Satterly pleads guilty to prescription fraud

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Innocence maintained with Alford plea

By Jennifer Corbett

Tony Satterly pleaded guilty, while still maintaining his innocence, Friday to charges stemming from a Kentucky State Police investigation against the former Bardstown Police officer.

Satterly entered into an Alford plea, meaning he maintains his innocence, but recognizes that there may be enough evidence for a jury to find him guilty.

As part of the plea agreement, Satterly was found guilty of two counts of attempting to obtain a controlled substance by fraud. Prosecutors recommended dropping the other eight counts of attempting to obtain a controlled substance by fraud.

During court Friday, Satterly was granted pretrial diversion for two years, under conditions that he obtains counseling and has no further charges or convictions for two years.

Nelson County Commonwealth’s Attorney Terry Geoghegan noted that Satterly has already obtained counseling.

If Satterly follows the terms of his pretrial diversion for the next two years, the two prescription fraud charges will be dismissed.

Geoghegan said this was a difficult case for all of those involved in law enforcement, but had nothing but nice things to say about Satterly.

“I admire Tony for taking responsibility and getting help for his problem. He has served this community well as an excellent police officer,” Geoghegan said. “We look forward to hopefully working with him in the future in any capacity that he may serve Bardstown or Nelson County. We think he is a tremendous asset to our community.”

In a statement to the Standard, Keith Sparks, Satterly’s attorney, said his client decided to enter into an agreement that allows him to put this case behind him.

Satterly “has always maintained his innocence, and continues to maintain that he never broke the law,” Sparks said in the statement. “For people that don’t know the whole story, Tony was injured on the job, trying to help with a house fire. He tried physical therapy, chiropractic care, and several other ways to get better. He had trigger point injections and was prescribed pain medicine. Ultimately, he developed a problem with the medication. He realized his problem late last year and voluntarily went into treatment. He is doing very well now.”

Sparks said he worked with the prosecutors and they agreed Satterly had done everything he needed to do. The fact that he “had been an outstanding officer for 17 years was not ignored in this decision,” Sparks said in the statement.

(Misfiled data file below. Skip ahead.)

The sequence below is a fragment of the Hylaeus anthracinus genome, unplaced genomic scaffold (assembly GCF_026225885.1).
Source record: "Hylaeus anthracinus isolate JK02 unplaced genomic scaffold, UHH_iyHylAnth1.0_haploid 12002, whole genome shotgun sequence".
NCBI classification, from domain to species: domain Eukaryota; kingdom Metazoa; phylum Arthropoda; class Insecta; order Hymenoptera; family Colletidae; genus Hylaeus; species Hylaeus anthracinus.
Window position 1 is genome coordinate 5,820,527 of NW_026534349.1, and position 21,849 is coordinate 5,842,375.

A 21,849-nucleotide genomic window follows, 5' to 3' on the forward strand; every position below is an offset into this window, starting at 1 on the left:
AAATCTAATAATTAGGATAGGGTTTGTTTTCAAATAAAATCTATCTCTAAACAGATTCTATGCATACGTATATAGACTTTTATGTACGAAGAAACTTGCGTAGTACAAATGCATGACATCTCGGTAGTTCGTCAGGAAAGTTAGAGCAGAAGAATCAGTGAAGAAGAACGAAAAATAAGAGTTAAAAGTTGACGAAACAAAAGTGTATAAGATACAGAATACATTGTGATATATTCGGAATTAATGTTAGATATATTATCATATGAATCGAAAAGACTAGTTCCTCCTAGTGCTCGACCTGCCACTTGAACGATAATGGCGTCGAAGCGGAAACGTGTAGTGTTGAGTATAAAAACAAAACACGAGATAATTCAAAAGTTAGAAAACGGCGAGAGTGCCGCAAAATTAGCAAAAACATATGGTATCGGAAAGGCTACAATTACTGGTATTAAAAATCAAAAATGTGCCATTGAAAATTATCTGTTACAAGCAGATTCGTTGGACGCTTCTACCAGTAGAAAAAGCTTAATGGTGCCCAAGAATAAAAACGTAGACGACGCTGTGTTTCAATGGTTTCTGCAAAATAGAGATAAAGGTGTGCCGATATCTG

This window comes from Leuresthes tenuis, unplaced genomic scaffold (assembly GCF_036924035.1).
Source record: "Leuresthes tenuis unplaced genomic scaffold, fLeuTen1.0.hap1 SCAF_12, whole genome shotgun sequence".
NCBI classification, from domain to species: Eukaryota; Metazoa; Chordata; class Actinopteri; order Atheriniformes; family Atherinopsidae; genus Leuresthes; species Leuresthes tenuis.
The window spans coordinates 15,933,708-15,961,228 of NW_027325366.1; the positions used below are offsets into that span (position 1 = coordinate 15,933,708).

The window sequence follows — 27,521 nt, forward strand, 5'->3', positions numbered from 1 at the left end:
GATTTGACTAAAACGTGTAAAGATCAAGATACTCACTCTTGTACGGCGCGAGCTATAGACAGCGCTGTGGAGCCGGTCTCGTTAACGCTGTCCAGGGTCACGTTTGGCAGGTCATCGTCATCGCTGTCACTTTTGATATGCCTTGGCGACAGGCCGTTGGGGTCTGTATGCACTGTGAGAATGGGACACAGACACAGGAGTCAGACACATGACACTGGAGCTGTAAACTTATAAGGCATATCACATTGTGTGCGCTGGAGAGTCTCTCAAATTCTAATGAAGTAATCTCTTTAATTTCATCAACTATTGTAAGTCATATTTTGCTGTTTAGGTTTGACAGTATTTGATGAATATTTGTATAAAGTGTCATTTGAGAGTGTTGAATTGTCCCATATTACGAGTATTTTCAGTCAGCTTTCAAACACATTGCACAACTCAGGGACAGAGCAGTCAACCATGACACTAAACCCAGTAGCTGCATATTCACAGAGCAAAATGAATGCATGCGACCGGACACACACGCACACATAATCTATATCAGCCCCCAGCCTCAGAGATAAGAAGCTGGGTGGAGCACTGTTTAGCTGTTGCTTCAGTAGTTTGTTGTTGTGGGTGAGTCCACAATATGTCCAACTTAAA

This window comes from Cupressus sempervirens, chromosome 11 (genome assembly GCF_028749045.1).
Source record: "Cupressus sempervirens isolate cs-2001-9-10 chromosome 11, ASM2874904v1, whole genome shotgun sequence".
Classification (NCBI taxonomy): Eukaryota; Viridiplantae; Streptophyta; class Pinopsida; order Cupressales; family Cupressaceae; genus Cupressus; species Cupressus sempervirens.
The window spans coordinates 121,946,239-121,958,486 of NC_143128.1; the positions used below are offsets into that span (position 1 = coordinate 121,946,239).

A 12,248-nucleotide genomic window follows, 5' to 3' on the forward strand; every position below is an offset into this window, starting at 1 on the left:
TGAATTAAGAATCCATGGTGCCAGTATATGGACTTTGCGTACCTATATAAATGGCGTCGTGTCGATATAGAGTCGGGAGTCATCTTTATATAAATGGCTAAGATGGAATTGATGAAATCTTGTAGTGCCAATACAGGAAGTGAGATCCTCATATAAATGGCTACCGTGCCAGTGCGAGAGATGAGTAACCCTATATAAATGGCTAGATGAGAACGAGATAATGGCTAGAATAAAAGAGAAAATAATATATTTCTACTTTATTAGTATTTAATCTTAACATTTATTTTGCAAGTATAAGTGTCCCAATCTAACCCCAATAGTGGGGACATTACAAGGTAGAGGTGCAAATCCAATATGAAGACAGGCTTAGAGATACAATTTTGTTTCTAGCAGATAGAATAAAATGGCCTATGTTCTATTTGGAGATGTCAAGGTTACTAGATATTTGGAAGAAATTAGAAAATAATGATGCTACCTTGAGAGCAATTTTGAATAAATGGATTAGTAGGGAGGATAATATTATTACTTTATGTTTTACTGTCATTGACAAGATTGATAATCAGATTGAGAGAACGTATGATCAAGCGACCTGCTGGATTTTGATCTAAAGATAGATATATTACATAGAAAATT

“The Alford agreement allows the parties to resolve the case without an admission of guilt,” the statement read. “Under the diversion, the case will remain pending for two years, and if the conditions are met, the charges will be dismissed and cleared from his record. We fully expect that this will happen.”

Christy Morris, who was charged with helping Satterly obtain some of the prescriptions, also pleaded guilty Friday.

Morris pleaded guilty to two counts of second-degree forgery, which were amended down from two counts of forgery of a prescription.

Morris was also granted pretrial diversion for two years under the condition she doesn’t have any charges or convictions for the next two years. If she follows the conditions of diversion, the two forgery charges will be dismissed.

Satterly, who has been with the Bardstown Police Department since February 1998 and had no previous disciplinary measures taken against him, was placed on administrative suspension in January following a KSP investigation. He resigned from the department in March, saying he did not want to damage the police department’s image.

According to court documents, Satterly saw four different doctors and a dentist over the course of a year in an attempt to relieve his back pain, an injury that occurred in the course of his police duties.

Satterly received two of his prescriptions from Morris, a former employee at a local doctor’s office, according to court documents.

He was indicted on 10 counts of attempting to obtain a controlled substance by fraud in March. Morris was indicted on two counts of forgery of a prescription.